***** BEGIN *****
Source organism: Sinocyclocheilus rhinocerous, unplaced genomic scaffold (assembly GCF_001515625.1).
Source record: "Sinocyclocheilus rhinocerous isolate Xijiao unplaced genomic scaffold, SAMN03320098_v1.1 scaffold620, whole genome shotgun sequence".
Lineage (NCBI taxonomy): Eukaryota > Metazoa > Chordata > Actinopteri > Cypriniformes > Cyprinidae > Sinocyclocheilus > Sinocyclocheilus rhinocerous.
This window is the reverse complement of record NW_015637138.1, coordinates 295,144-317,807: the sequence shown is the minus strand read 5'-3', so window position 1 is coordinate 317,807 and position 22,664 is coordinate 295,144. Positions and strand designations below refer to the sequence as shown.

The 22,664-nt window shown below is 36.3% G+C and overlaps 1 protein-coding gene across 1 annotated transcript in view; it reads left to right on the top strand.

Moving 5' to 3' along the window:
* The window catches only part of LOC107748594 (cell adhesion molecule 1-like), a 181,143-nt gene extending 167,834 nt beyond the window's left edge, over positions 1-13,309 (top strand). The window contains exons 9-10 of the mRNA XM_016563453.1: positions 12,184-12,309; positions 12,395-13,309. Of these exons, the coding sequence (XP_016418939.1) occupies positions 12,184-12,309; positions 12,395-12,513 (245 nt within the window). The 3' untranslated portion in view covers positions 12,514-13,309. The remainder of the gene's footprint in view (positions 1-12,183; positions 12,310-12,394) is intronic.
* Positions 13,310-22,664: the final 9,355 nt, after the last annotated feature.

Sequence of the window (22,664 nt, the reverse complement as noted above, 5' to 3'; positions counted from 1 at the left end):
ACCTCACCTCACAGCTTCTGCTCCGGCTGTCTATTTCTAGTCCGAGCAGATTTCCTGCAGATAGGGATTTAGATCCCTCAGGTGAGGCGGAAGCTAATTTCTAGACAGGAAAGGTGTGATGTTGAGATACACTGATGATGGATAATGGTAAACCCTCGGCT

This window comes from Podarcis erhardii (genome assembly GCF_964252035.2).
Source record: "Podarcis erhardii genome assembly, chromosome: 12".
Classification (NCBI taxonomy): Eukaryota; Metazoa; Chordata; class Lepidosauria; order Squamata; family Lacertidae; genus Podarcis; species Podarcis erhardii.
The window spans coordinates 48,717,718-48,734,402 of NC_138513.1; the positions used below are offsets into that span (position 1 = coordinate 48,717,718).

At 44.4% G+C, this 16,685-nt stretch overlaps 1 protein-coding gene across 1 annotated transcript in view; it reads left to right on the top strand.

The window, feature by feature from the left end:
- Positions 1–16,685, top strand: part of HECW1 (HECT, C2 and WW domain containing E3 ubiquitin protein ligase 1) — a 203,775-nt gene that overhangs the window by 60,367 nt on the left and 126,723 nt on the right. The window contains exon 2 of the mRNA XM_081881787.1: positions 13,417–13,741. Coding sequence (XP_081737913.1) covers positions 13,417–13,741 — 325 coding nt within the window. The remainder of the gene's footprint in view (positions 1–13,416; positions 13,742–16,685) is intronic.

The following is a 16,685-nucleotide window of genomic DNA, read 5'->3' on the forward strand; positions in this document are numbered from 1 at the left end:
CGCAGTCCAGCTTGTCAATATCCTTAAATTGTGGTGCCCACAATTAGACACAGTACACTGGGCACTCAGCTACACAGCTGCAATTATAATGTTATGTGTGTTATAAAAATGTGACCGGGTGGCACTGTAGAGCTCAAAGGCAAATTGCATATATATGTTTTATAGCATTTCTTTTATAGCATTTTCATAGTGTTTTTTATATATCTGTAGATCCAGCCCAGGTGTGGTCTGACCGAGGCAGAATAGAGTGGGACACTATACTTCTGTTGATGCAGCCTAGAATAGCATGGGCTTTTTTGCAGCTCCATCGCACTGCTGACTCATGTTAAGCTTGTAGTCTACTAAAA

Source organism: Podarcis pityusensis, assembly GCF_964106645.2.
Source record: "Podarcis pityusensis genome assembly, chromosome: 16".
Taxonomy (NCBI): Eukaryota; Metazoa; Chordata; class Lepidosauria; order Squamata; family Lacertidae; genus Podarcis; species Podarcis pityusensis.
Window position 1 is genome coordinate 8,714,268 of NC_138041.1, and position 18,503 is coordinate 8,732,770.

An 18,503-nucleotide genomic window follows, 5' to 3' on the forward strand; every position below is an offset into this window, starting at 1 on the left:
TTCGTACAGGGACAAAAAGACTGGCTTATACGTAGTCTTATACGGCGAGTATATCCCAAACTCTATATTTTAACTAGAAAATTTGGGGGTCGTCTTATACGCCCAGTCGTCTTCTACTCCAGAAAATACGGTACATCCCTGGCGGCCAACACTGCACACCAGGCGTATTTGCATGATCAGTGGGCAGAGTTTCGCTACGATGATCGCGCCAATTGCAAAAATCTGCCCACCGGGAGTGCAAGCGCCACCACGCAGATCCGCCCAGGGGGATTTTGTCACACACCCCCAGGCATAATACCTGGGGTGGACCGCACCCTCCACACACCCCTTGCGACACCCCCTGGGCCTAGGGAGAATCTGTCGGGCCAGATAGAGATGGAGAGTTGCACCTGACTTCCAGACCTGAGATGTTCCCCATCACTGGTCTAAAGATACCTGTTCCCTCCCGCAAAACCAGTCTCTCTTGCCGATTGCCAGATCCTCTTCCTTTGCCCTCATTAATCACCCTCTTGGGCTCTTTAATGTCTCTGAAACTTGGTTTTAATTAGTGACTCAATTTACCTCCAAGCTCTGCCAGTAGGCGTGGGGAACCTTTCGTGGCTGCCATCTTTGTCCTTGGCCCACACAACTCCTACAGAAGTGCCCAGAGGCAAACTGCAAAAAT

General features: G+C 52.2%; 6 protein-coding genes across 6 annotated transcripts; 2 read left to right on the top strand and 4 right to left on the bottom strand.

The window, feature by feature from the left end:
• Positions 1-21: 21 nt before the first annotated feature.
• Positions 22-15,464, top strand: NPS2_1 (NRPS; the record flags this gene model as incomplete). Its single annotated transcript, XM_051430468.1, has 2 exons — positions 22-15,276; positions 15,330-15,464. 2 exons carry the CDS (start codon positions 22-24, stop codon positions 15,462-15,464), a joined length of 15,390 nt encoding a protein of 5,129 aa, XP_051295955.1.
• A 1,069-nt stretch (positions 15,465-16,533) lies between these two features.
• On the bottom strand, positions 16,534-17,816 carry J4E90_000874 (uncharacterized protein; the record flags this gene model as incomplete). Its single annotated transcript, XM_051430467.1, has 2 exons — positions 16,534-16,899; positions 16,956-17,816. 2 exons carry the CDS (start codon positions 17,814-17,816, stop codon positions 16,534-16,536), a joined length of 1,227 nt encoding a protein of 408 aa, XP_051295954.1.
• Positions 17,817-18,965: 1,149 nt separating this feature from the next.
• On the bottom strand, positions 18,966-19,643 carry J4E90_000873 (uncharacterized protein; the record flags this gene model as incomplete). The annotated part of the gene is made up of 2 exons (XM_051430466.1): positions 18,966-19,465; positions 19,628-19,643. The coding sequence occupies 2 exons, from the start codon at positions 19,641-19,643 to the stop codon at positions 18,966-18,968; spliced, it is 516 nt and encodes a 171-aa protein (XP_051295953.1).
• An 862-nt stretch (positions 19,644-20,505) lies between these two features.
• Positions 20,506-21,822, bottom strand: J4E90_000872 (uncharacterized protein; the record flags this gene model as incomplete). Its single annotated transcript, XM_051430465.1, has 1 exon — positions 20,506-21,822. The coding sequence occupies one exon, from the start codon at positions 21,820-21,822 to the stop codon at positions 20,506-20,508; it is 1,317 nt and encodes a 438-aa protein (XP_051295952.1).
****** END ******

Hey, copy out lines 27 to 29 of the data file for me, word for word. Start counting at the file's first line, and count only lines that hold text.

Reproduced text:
The window, feature by feature from the left end:
• Positions 1-21: 21 nt before the first annotated feature.
• Positions 22-15,464, top strand: NPS2_1 (NRPS; the record flags this gene model as incomplete). Its single annotated transcript, XM_051430468.1, has 2 exons — positions 22-15,276; positions 15,330-15,464. 2 exons carry the CDS (start codon positions 22-24, stop codon positions 15,462-15,464), a joined length of 15,390 nt encoding a protein of 5,129 aa, XP_051295955.1.